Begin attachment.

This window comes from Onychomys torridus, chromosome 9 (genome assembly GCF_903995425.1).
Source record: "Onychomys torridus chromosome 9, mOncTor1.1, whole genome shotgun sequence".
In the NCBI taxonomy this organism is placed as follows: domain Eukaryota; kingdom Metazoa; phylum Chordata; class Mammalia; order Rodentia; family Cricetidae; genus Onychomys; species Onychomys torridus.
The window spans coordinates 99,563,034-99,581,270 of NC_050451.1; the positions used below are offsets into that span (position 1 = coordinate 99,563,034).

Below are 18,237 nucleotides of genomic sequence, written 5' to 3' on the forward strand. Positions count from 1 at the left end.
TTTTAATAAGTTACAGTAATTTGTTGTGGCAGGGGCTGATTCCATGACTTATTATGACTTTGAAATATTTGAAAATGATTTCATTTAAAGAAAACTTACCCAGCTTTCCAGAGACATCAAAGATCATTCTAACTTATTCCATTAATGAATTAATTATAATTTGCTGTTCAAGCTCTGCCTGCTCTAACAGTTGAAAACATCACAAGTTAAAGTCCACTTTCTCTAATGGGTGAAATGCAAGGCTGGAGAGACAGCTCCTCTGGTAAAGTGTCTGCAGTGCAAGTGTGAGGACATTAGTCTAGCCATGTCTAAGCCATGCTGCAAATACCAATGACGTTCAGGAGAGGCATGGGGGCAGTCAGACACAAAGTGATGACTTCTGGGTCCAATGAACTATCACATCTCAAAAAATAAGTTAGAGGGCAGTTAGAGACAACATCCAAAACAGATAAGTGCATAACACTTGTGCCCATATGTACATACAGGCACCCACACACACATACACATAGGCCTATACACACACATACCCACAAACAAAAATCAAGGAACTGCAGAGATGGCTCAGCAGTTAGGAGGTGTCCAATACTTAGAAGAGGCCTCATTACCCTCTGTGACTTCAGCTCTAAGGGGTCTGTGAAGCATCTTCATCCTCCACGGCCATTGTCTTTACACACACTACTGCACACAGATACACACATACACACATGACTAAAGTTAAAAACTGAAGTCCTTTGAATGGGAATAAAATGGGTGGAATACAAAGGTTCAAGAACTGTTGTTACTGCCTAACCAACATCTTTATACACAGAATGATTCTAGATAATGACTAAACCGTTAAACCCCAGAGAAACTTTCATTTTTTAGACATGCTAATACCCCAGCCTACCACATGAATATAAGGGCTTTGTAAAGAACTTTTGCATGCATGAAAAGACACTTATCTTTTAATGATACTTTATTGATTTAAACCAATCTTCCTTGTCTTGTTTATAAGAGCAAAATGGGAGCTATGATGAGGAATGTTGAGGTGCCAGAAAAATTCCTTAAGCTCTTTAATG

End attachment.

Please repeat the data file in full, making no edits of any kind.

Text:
This window comes from Onychomys torridus, chromosome 9 (genome assembly GCF_903995425.1).
Source record: "Onychomys torridus chromosome 9, mOncTor1.1, whole genome shotgun sequence".
In the NCBI taxonomy this organism is placed as follows: domain Eukaryota; kingdom Metazoa; phylum Chordata; class Mammalia; order Rodentia; family Cricetidae; genus Onychomys; species Onychomys torridus.
The window spans coordinates 99,563,034-99,581,270 of NC_050451.1; the positions used below are offsets into that span (position 1 = coordinate 99,563,034).

Below are 18,237 nucleotides of genomic sequence, written 5' to 3' on the forward strand. Positions count from 1 at the left end.
TTTTAATAAGTTACAGTAATTTGTTGTGGCAGGGGCTGATTCCATGACTTATTATGACTTTGAAATATTTGAAAATGATTTCATTTAAAGAAAACTTACCCAGCTTTCCAGAGACATCAAAGATCATTCTAACTTATTCCATTAATGAATTAATTATAATTTGCTGTTCAAGCTCTGCCTGCTCTAACAGTTGAAAACATCACAAGTTAAAGTCCACTTTCTCTAATGGGTGAAATGCAAGGCTGGAGAGACAGCTCCTCTGGTAAAGTGTCTGCAGTGCAAGTGTGAGGACATTAGTCTAGCCATGTCTAAGCCATGCTGCAAATACCAATGACGTTCAGGAGAGGCATGGGGGCAGTCAGACACAAAGTGATGACTTCTGGGTCCAATGAACTATCACATCTCAAAAAATAAGTTAGAGGGCAGTTAGAGACAACATCCAAAACAGATAAGTGCATAACACTTGTGCCCATATGTACATACAGGCACCCACACACACATACACATAGGCCTATACACACACATACCCACAAACAAAAATCAAGGAACTGCAGAGATGGCTCAGCAGTTAGGAGGTGTCCAATACTTAGAAGAGGCCTCATTACCCTCTGTGACTTCAGCTCTAAGGGGTCTGTGAAGCATCTTCATCCTCCACGGCCATTGTCTTTACACACACTACTGCACACAGATACACACATACACACATGACTAAAGTTAAAAACTGAAGTCCTTTGAATGGGAATAAAATGGGTGGAATACAAAGGTTCAAGAACTGTTGTTACTGCCTAACCAACATCTTTATACACAGAATGATTCTAGATAATGACTAAACCGTTAAACCCCAGAGAAACTTTCATTTTTTAGACATGCTAATACCCCAGCCTACCACATGAATATAAGGGCTTTGTAAAGAACTTTTGCATGCATGAAAAGACACTTATCTTTTAATGATACTTTATTGATTTAAACCAATCTTCCTTGTCTTGTTTATAAGAGCAAAATGGGAGCTATGATGAGGAATGTTGAGGTGCCAGAAAAATTCCTTAAGCTCTTTAATG